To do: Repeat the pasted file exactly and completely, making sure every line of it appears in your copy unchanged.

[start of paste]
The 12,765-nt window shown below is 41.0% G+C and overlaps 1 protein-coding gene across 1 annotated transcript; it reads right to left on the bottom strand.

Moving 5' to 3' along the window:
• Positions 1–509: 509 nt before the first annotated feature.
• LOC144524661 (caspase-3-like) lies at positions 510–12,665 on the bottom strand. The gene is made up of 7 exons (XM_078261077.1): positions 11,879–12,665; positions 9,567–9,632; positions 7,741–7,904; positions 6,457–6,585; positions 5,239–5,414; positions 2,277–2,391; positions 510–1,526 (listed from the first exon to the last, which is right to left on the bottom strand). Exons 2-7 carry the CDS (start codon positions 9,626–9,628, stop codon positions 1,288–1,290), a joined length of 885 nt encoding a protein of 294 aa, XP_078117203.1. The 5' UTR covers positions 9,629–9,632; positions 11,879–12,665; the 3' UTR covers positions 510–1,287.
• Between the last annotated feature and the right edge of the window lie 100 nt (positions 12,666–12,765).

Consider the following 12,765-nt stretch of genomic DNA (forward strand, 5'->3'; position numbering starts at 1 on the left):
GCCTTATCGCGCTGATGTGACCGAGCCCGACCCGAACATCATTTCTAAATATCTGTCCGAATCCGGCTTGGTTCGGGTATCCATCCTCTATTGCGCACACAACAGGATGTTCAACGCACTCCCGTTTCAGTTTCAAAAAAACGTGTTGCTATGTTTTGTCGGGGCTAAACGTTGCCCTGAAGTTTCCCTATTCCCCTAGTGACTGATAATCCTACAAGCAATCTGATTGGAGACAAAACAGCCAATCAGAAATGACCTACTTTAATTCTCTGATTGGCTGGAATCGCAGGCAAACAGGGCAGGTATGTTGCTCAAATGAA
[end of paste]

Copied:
The 12,765-nt window shown below is 41.0% G+C and overlaps 1 protein-coding gene across 1 annotated transcript; it reads right to left on the bottom strand.

Moving 5' to 3' along the window:
• Positions 1–509: 509 nt before the first annotated feature.
• LOC144524661 (caspase-3-like) lies at positions 510–12,665 on the bottom strand. The gene is made up of 7 exons (XM_078261077.1): positions 11,879–12,665; positions 9,567–9,632; positions 7,741–7,904; positions 6,457–6,585; positions 5,239–5,414; positions 2,277–2,391; positions 510–1,526 (listed from the first exon to the last, which is right to left on the bottom strand). Exons 2-7 carry the CDS (start codon positions 9,626–9,628, stop codon positions 1,288–1,290), a joined length of 885 nt encoding a protein of 294 aa, XP_078117203.1. The 5' UTR covers positions 9,629–9,632; positions 11,879–12,665; the 3' UTR covers positions 510–1,287.
• Between the last annotated feature and the right edge of the window lie 100 nt (positions 12,666–12,765).

Consider the following 12,765-nt stretch of genomic DNA (forward strand, 5'->3'; position numbering starts at 1 on the left):
GCCTTATCGCGCTGATGTGACCGAGCCCGACCCGAACATCATTTCTAAATATCTGTCCGAATCCGGCTTGGTTCGGGTATCCATCCTCTATTGCGCACACAACAGGATGTTCAACGCACTCCCGTTTCAGTTTCAAAAAAACGTGTTGCTATGTTTTGTCGGGGCTAAACGTTGCCCTGAAGTTTCCCTATTCCCCTAGTGACTGATAATCCTACAAGCAATCTGATTGGAGACAAAACAGCCAATCAGAAATGACCTACTTTAATTCTCTGATTGGCTGGAATCGCAGGCAAACAGGGCAGGTATGTTGCTCAAATGAA